• Grierson, A. J. C. & D. J. Long. 1984–. Flora of Bhutan including a record of plants from Sikkim.
  • Hansen, A. & P. Sunding. 1993. Flora of Macaronesia: checklist of vascular plants, ed. 4. Sommerfeltia vol. 17.
  • Henderson, L. 2001. Alien weeds and invasive plants: a complete guide to declared weeds and invaders in South Africa. Plant Protection Research Institute, Handbook 12.
  • Hnatiuk, R. J. 1990. Census of Australian vascular plants. Australian Flora and Fauna Series No. 11.
  • Holm, L. et al. 1979. A geographical atlas of world weeds.
  • Institute of Pacific Islands Forestry. Pacific Island Ecosystems at Risk (PIER): plant threats to Pacific ecosystems (on-line resource).
  • Kartesz, J. T. 1994. A synonymized checklist of the vascular flora of the United States, Canada, and Greenland.
  • King, R. M. & H. Robinson. 1987. The genera of the Eupatorieae (Asteraceae). Monogr. Syst. Bot. Missouri Bot. Gard. 22.
  • Lazarides, M. & B. Hince. 1993. CSIRO Handbook of Economic Plants of Australia.
  • Mabberley, D. J. 1997. The plant-book: a portable dictionary of the vascular plants, ed. 2.
  • McVaugh, R. 1983–. Flora Novo-Galiciana.
  • Parsons, W. T. & E. G. Cuthbertson. 1992. Noxious weeds of Australia.
  • Press, J. R. & M. J. Short, eds. 1994. Flora of Madeira.
  • Seed Regulatory and Testing Division, Agricultural Marketing Service, U.S.D.A. State noxious-weed seed requirements recognized in the administration of the Federal Seed Act (updated annually).
  • Turner, B. L. 1996–. The comps of Mexico - a systematic account of the family Asteraceae. Phytologia Memoirs.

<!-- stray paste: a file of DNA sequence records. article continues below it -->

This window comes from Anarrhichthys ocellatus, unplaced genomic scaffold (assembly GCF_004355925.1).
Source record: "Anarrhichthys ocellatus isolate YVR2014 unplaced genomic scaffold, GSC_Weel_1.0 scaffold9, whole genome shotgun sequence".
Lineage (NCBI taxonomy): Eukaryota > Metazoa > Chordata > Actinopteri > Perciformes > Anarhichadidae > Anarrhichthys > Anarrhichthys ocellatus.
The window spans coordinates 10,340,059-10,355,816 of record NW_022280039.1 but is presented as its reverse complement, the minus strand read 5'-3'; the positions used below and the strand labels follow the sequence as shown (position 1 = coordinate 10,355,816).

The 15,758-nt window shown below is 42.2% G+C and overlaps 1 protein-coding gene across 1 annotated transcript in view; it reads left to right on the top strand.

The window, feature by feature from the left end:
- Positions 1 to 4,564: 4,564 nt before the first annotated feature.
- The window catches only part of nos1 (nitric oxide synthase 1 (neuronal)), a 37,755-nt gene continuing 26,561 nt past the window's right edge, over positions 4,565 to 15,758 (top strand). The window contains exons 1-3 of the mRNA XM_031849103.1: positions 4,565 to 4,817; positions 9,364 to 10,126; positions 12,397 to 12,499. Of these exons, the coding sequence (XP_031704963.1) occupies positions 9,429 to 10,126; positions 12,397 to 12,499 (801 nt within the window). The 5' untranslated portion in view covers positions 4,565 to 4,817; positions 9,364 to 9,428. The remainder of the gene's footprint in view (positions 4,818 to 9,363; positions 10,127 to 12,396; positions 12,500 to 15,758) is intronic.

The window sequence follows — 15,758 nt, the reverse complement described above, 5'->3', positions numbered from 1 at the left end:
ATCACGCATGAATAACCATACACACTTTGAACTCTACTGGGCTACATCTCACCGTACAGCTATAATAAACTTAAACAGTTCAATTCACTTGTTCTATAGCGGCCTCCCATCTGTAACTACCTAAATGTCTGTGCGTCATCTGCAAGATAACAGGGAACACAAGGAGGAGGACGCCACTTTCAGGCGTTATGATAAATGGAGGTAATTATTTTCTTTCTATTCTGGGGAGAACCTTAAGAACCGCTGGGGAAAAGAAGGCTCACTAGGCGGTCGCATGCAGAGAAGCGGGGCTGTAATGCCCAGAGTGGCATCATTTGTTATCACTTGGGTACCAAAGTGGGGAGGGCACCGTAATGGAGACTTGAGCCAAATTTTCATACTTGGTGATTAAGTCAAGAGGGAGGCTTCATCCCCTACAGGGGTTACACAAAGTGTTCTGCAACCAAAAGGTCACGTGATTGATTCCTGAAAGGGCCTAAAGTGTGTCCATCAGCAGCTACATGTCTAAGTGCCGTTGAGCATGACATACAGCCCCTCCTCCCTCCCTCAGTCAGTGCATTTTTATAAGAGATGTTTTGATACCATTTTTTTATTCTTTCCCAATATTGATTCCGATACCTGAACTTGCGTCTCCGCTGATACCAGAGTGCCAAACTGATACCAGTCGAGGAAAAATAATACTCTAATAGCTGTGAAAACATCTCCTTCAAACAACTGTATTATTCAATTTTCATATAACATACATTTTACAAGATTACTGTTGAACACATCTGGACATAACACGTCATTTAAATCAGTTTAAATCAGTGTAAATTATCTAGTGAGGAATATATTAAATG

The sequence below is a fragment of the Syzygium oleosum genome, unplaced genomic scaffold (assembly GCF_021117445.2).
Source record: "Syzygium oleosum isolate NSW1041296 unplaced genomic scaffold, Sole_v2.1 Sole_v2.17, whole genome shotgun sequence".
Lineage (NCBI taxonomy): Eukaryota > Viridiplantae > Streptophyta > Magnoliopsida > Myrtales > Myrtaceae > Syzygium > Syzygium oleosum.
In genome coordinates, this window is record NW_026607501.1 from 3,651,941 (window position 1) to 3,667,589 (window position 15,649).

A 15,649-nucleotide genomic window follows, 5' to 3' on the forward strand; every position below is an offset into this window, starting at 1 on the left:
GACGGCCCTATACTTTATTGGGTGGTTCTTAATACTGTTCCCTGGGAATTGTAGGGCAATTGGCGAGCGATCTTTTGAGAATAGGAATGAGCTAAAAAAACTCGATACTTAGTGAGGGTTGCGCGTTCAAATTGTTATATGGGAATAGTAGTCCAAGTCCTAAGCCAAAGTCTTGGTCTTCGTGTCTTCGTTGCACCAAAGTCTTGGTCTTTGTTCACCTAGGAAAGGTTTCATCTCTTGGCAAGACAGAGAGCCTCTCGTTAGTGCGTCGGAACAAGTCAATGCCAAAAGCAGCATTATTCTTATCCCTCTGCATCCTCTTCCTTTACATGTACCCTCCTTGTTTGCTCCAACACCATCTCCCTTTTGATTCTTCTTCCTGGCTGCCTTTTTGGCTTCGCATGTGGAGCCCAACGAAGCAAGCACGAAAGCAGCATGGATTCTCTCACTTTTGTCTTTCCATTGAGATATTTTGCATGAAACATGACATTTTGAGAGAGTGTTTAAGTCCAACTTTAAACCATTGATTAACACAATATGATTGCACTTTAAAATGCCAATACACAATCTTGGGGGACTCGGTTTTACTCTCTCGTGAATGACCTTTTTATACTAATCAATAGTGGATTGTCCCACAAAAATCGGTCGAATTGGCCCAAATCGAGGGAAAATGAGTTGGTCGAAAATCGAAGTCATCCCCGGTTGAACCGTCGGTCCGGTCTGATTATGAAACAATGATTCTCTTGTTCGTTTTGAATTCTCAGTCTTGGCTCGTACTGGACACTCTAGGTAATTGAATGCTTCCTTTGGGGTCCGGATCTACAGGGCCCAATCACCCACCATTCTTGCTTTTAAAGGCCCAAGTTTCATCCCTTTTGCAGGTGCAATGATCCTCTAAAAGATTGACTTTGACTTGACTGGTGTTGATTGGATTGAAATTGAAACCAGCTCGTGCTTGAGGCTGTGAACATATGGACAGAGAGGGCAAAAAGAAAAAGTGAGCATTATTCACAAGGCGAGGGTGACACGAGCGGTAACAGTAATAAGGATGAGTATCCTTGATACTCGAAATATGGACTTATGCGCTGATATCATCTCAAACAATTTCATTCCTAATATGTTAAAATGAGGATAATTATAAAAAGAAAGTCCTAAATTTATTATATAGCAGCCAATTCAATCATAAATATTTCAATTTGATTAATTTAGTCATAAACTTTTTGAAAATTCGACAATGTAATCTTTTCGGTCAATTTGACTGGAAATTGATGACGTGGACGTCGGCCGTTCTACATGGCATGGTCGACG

• Turrill, W. B. et al., eds. 1952–. Flora of tropical East Africa.
  • Wagner, W. L. et al. 1990. Manual of the flowering plants of Hawai'i.
  • Weber, E. 2003. Invasive plant species of the world: a reference guide to environmental weeds.
  • Wu Zheng-yi & P. H. Raven et al., eds. 1994–. Flora of China (English edition).
  • Zhang, F. et al. 2008. Sustainable management based on biological control and ecological restoration of an alien invasive weed, Ageratina adenophora (Asteraceae) in China. Pp. 699–703 in: Julien, H. H. et al., eds., Proceedings of the XII International Symposium on biological control of weeds. La Grande Motte, France, 22-27 April 2007.
More:

Synonyms:


Check other web resources for Ageratina adenophora (Spreng.) R. M. King & H. Rob.:


Images:

More:
  • Check PlantSystematics.org for additional images
  • Google Images Images Note: Be advised that their identity may be inaccurate. Proper identification of a plant may require specialized taxonomic knowledge or comparison with properly documented herbarium material.

Abbreviations & symbols in GRIN Taxonomy

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Cite as:
USDA, ARS, National Genetic Resources Program.
Germplasm Resources Information Network - (GRIN) [Online Database].
National Germplasm Resources Laboratory, Beltsville, Maryland.
URL: http://www.ars-grin.gov/cgi-bin/npgs/html/taxon.pl?316409 (22 December 2014)